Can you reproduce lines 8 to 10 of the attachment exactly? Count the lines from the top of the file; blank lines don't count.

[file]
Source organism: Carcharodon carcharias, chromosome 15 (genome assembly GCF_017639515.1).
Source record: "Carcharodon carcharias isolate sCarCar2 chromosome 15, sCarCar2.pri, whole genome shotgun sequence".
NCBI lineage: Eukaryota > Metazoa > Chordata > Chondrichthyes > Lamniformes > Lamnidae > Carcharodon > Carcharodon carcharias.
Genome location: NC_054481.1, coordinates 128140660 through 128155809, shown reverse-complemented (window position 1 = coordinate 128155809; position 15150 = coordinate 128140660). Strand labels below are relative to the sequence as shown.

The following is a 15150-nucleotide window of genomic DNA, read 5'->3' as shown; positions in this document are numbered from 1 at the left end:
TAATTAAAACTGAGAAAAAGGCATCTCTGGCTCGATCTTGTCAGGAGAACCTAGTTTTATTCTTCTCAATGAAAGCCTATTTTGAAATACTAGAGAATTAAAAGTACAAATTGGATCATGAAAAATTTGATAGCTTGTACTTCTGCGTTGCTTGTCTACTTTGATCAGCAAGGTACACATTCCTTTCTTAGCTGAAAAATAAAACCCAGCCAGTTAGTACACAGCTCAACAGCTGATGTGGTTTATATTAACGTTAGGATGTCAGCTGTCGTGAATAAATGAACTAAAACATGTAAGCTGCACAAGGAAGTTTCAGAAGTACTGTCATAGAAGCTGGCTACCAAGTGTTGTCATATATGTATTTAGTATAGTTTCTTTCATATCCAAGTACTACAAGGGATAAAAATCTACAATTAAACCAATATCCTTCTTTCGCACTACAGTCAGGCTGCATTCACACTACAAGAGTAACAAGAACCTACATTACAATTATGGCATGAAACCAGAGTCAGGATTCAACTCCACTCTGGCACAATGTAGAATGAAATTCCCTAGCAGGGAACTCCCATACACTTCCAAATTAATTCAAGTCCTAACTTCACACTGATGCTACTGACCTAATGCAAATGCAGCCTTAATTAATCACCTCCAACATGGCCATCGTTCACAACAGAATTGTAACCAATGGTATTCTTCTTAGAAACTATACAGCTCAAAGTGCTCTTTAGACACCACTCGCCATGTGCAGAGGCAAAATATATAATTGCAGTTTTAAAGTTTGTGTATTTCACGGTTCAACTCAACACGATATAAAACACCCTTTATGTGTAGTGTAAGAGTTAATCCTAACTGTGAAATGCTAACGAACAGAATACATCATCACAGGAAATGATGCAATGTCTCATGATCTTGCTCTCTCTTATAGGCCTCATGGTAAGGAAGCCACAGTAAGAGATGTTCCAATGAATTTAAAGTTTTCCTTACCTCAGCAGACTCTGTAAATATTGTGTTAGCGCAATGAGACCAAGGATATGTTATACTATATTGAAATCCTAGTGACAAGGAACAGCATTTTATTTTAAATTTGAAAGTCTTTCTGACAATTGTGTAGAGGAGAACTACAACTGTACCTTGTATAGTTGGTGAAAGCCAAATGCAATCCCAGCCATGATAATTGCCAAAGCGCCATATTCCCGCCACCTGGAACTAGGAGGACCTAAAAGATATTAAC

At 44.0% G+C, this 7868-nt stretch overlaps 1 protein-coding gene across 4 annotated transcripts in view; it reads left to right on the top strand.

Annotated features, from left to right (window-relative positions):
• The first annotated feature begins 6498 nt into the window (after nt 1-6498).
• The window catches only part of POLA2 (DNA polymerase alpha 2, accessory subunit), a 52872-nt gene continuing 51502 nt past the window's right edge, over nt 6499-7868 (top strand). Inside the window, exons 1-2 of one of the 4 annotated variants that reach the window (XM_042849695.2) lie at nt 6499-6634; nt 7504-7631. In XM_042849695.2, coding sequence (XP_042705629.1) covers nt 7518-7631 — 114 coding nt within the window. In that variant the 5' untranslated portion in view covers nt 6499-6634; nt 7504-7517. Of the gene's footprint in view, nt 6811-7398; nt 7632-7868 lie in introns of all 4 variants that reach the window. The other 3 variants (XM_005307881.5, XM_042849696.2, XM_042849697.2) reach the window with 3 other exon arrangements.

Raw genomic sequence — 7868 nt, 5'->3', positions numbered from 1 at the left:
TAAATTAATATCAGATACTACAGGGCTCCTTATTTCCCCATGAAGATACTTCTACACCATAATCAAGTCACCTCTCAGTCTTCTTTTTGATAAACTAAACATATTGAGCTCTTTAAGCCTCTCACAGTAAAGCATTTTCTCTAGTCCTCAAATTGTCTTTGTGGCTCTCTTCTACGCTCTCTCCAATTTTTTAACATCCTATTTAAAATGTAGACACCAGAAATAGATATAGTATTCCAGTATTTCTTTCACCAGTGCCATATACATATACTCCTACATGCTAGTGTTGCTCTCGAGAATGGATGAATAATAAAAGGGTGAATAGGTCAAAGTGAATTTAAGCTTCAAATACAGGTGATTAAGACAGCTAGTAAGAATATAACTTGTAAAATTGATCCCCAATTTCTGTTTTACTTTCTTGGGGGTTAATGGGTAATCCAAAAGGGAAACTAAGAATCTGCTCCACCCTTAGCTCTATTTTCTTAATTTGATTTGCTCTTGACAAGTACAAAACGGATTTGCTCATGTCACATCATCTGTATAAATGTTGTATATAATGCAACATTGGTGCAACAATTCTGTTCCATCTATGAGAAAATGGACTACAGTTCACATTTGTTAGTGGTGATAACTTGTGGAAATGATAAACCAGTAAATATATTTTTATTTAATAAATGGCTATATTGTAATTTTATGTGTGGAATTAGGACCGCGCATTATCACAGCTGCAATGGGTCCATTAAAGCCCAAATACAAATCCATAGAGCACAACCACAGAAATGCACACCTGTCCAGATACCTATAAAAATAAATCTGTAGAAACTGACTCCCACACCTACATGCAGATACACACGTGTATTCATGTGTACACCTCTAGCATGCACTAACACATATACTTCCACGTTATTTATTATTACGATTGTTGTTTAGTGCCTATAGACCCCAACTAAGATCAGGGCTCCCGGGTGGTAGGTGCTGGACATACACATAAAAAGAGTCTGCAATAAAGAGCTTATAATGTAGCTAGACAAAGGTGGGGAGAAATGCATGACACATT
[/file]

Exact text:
Annotated features, from left to right (window-relative positions):
• The first annotated feature begins 6498 nt into the window (after nt 1-6498).
• The window catches only part of POLA2 (DNA polymerase alpha 2, accessory subunit), a 52872-nt gene continuing 51502 nt past the window's right edge, over nt 6499-7868 (top strand). Inside the window, exons 1-2 of one of the 4 annotated variants that reach the window (XM_042849695.2) lie at nt 6499-6634; nt 7504-7631. In XM_042849695.2, coding sequence (XP_042705629.1) covers nt 7518-7631 — 114 coding nt within the window. In that variant the 5' untranslated portion in view covers nt 6499-6634; nt 7504-7517. Of the gene's footprint in view, nt 6811-7398; nt 7632-7868 lie in introns of all 4 variants that reach the window. The other 3 variants (XM_005307881.5, XM_042849696.2, XM_042849697.2) reach the window with 3 other exon arrangements.